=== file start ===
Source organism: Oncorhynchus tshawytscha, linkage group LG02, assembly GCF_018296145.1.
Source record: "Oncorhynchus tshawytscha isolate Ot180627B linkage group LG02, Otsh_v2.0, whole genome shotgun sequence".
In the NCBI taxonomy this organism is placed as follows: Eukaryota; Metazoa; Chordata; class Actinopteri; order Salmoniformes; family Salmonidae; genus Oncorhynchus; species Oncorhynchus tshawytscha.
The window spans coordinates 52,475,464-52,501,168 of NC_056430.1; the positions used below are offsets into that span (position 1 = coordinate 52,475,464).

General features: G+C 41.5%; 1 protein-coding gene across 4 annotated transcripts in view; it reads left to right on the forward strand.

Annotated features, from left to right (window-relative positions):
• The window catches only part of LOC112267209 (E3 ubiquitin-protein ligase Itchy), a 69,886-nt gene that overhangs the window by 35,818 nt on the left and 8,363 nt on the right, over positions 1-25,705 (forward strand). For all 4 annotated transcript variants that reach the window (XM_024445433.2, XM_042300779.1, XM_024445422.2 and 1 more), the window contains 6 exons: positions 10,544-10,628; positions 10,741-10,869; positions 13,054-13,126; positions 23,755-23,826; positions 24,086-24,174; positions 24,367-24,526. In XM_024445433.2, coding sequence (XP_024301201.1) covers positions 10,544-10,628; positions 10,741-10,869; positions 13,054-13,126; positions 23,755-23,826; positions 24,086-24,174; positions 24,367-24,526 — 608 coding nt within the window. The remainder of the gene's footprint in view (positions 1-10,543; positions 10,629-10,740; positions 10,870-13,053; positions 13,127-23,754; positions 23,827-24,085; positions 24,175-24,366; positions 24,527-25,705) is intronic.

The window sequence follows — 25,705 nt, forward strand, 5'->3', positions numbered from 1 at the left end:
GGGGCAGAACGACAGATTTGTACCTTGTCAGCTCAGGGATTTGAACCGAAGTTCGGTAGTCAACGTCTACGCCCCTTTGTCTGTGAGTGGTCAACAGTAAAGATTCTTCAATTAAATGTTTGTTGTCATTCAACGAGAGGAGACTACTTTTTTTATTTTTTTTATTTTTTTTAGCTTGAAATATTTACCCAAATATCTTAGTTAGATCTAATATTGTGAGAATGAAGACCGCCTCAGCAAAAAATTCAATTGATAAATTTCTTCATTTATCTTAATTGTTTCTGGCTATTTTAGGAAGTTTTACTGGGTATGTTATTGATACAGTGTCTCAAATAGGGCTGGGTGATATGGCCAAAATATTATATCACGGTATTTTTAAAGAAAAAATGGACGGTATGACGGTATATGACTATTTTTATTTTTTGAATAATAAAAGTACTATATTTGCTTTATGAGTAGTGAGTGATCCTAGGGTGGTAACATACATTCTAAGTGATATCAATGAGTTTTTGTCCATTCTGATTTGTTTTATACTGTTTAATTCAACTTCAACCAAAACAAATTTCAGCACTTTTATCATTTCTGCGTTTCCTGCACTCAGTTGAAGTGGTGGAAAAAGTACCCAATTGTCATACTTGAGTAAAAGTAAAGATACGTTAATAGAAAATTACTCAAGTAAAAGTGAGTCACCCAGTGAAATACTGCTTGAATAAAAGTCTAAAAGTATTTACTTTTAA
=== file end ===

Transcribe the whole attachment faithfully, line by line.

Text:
Source organism: Oncorhynchus tshawytscha, linkage group LG02, assembly GCF_018296145.1.
Source record: "Oncorhynchus tshawytscha isolate Ot180627B linkage group LG02, Otsh_v2.0, whole genome shotgun sequence".
In the NCBI taxonomy this organism is placed as follows: Eukaryota; Metazoa; Chordata; class Actinopteri; order Salmoniformes; family Salmonidae; genus Oncorhynchus; species Oncorhynchus tshawytscha.
The window spans coordinates 52,475,464-52,501,168 of NC_056430.1; the positions used below are offsets into that span (position 1 = coordinate 52,475,464).

General features: G+C 41.5%; 1 protein-coding gene across 4 annotated transcripts in view; it reads left to right on the forward strand.

Annotated features, from left to right (window-relative positions):
• The window catches only part of LOC112267209 (E3 ubiquitin-protein ligase Itchy), a 69,886-nt gene that overhangs the window by 35,818 nt on the left and 8,363 nt on the right, over positions 1-25,705 (forward strand). For all 4 annotated transcript variants that reach the window (XM_024445433.2, XM_042300779.1, XM_024445422.2 and 1 more), the window contains 6 exons: positions 10,544-10,628; positions 10,741-10,869; positions 13,054-13,126; positions 23,755-23,826; positions 24,086-24,174; positions 24,367-24,526. In XM_024445433.2, coding sequence (XP_024301201.1) covers positions 10,544-10,628; positions 10,741-10,869; positions 13,054-13,126; positions 23,755-23,826; positions 24,086-24,174; positions 24,367-24,526 — 608 coding nt within the window. The remainder of the gene's footprint in view (positions 1-10,543; positions 10,629-10,740; positions 10,870-13,053; positions 13,127-23,754; positions 23,827-24,085; positions 24,175-24,366; positions 24,527-25,705) is intronic.

The window sequence follows — 25,705 nt, forward strand, 5'->3', positions numbered from 1 at the left end:
GGGGCAGAACGACAGATTTGTACCTTGTCAGCTCAGGGATTTGAACCGAAGTTCGGTAGTCAACGTCTACGCCCCTTTGTCTGTGAGTGGTCAACAGTAAAGATTCTTCAATTAAATGTTTGTTGTCATTCAACGAGAGGAGACTACTTTTTTTATTTTTTTTATTTTTTTTAGCTTGAAATATTTACCCAAATATCTTAGTTAGATCTAATATTGTGAGAATGAAGACCGCCTCAGCAAAAAATTCAATTGATAAATTTCTTCATTTATCTTAATTGTTTCTGGCTATTTTAGGAAGTTTTACTGGGTATGTTATTGATACAGTGTCTCAAATAGGGCTGGGTGATATGGCCAAAATATTATATCACGGTATTTTTAAAGAAAAAATGGACGGTATGACGGTATATGACTATTTTTATTTTTTGAATAATAAAAGTACTATATTTGCTTTATGAGTAGTGAGTGATCCTAGGGTGGTAACATACATTCTAAGTGATATCAATGAGTTTTTGTCCATTCTGATTTGTTTTATACTGTTTAATTCAACTTCAACCAAAACAAATTTCAGCACTTTTATCATTTCTGCGTTTCCTGCACTCAGTTGAAGTGGTGGAAAAAGTACCCAATTGTCATACTTGAGTAAAAGTAAAGATACGTTAATAGAAAATTACTCAAGTAAAAGTGAGTCACCCAGTGAAATACTGCTTGAATAAAAGTCTAAAAGTATTTACTTTTAA